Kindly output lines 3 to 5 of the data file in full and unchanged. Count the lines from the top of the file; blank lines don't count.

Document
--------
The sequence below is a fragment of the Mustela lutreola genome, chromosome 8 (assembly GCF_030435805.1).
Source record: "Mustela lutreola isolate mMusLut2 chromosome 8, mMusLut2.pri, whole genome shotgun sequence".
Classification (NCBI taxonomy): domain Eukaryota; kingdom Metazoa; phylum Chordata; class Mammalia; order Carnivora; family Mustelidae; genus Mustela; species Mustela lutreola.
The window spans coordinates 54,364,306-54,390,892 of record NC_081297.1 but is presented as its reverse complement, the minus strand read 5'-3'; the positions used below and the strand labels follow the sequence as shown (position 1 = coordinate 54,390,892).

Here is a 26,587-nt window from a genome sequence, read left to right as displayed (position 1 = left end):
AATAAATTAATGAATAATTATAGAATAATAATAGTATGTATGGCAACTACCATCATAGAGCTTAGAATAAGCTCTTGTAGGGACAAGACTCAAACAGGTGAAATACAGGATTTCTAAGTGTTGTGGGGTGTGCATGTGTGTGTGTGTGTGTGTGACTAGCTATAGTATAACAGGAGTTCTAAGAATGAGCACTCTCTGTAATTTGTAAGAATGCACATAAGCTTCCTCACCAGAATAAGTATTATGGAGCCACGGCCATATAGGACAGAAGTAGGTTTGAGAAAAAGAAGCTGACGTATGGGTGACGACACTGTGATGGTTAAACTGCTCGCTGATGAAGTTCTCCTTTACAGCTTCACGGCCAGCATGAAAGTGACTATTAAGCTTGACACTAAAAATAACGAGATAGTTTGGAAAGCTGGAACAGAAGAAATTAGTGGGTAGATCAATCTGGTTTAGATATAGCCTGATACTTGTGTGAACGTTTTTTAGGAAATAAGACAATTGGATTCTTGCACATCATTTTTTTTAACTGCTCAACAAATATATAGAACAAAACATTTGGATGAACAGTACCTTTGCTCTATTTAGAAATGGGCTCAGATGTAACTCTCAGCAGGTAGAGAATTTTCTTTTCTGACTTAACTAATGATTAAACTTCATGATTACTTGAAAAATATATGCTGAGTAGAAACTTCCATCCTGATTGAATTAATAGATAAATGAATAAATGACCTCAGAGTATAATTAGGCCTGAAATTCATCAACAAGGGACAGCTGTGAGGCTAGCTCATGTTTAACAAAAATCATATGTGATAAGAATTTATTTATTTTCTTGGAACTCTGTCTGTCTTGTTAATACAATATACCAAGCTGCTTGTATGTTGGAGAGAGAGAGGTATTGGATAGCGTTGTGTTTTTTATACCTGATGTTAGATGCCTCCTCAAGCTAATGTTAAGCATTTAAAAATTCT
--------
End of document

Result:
Classification (NCBI taxonomy): domain Eukaryota; kingdom Metazoa; phylum Chordata; class Mammalia; order Carnivora; family Mustelidae; genus Mustela; species Mustela lutreola.
The window spans coordinates 54,364,306-54,390,892 of record NC_081297.1 but is presented as its reverse complement, the minus strand read 5'-3'; the positions used below and the strand labels follow the sequence as shown (position 1 = coordinate 54,390,892).

Here is a 26,587-nt window from a genome sequence, read left to right as displayed (position 1 = left end):